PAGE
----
I’ll be eulogizing Nishizaki, perhaps my favorite all-time anime industry personality; a man equal parts Walt Disney and Scarface, at longer length at the Otaku USA website.
But for now, here’s a quick and dirty English translation of some thoughts on the man by Yoshiyuki Tomino, who was (of course) creator of Mobile Suit Gundam and an original staff member on the 1974 Space Battleship Yamato anime. It perfectly captures the deeply conflicted feelings that Nishizaki can bring up: how he changed the anime industry, pissed people off, inspired others, and did it all HIS WAY.
If I have to say it, producer Nishizaki is the kind of person I hate. I also have to admit he can be a likeable person, too. But I personally prefer not to like him.
Producer Nishizaki was the first person of his kind that I ever encountered in the anime industry. We (in the industry) were not used to meeting this type of person and everyone was stunned by his character. He was so pushy and he used his power to make the staff do whatever he wanted. Honestly, it scared us and we didn’t want him inside the world of anime.
But at the same time, I also thought that the world of anime would never change unless there was a producer who had good sense for sales and marketing. Maybe the reason I felt that way was because I also knew about the world of TV commercials.
Until that time, the anime world was just a gathering place for children. There weren’t so many people who were saying, “we have to take anime to the next level.” Which is what Nishizaki did…
I didn’t like the Yamato phenomenon when it became a hit. But at the same time I thought it was OK that people from outside the anime industry had come in. Instead of a creator, Nishizaki was more like a business person. The feeling of hate I had towards Yamato was more than just a reaction to his style of working. I felt like the times themselves had changed.
The anime industry started with Tezuka and his gang of manga-ka. We were offended by outsiders who used us for business. In that sense, you have to admit we were naïve. I had to accept the style of business that Nishizaki pursued.
We witnessed the process of Yamato getting more and more popular through TV and on-air. We wanted the TV version of Yamato to be a hit like a blockbuster movie and we wanted to create an original movie version. I envied Yamato’s success and thought that anime had a lot of potential. But I didn’t want Yamato to be the ONLY hit anime. So when I started working on Mobile Suit Gundam, I always felt in the back of my mind that “we need to beat that guy up”.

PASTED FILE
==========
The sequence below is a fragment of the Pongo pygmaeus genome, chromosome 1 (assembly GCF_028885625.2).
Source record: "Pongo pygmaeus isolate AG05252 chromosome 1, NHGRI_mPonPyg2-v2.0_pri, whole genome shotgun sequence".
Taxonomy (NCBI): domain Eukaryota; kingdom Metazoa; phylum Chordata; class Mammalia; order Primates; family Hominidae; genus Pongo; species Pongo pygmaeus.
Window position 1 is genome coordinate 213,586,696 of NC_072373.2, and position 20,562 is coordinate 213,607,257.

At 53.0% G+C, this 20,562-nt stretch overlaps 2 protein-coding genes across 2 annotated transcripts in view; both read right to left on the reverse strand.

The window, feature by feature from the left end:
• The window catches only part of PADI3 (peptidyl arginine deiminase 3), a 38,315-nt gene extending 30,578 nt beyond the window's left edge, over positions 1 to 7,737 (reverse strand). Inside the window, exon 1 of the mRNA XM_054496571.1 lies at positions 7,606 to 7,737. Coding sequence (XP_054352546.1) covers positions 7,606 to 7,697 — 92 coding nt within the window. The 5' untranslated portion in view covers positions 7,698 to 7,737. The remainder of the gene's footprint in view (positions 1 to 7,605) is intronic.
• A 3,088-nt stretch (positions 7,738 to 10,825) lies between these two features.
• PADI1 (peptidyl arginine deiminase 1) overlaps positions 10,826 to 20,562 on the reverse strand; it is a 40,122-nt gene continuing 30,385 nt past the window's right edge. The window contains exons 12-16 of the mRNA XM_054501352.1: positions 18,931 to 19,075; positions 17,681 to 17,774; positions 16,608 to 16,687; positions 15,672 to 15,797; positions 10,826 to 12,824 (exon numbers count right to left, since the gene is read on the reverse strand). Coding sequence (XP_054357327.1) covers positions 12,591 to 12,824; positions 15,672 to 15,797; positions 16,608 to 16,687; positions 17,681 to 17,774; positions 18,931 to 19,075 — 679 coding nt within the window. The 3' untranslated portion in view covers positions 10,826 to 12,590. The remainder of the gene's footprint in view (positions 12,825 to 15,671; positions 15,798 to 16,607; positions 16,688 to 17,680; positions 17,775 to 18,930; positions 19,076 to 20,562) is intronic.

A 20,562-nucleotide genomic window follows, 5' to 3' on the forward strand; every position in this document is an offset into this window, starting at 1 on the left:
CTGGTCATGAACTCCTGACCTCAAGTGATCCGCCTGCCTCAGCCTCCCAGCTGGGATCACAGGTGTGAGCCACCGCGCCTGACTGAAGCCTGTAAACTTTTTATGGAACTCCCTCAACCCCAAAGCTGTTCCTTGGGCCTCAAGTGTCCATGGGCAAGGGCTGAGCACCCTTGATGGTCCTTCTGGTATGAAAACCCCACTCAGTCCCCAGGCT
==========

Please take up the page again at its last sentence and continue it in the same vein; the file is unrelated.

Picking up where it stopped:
More than anything, I want everyone to copy and become like Nishizaki.
- Yoshiyuki Tomino
(quotes taken from Nishizaki memorial thread via 2chan, exact source: unknown)
I was casing out the men’s floors at the LUMINE EST shopping center at Shinjuku station today for some fresh fly threads when I stumbled across the startling sight of the LUMINERV limited-time store lurking within.
A quadruple set of life-size Ayanami Rei figures heralded a mini-stop of Neon Genesis Evangleion goods. From 10/8 to 11/10, this space on the 5th floor is home to the LUMINERV store (full name – no, I am not making this up: “LUMINERV: We’ll Equally Evaluate the Fashion and the Animation Images”) where the faithful and the curious alike can snatch up Eva polo shirts, daily planners, watches, belts, NERV eco-bags, coffee mugs, and stuff like that.
Other Eva collaboration goods were strewn about inside of other stores on the 5th and 6th floors, such as T-shirts (from Beams), jackets (from goa MEN), backpacks (from Manhattan Portage), sneakers (from Chapter), and even glasses frames (from Zoff). The same deals are going down at the LUMINE MAN store in Shibuya. Full campaign details with participating brands here.
Unlike a lot of the other men's stores in the EST, there actually appeared to be some customer interest in the LUMINERV shop, thus insuring that a.) copyright holder khara will continue to milk this sucker for all it’s worth and b.) the sales staff were too distracted to do anything about a menacing & evil foreigner taking pictures and video. This gift, I give to you...
I love Monchhichi Harlock's cholo hairnet. He needs laser-rapier or
a glass of wine tho.
believe: Monchhichi and
the cast of Galaxy Express 999! Quick, someone take Leiji Matsumoto to the hot
springs...Price is 2,520円-3,045円, about US thirty bucks.
walked by that Monchhichi store
in Asakusa beore, but I never went in...because Monchichi is "for
girls". Although...the online
store has a ton of other strange Monchhichi mash-ups including punk rocker and Chinese army
DISCUSSION TOPICS Can otaku content spread to the mainstream? Otaku subculture vs. mainstream anime and manga Divisions within the otaku community Moe and new models of creativity Otaku power, sexuality, and identification Ukiyo-e: 2010 is 1910 Japan as “the Other” Pachinko! Anime as nationalist propaganda machine Galgames and the end of the Japanese game industry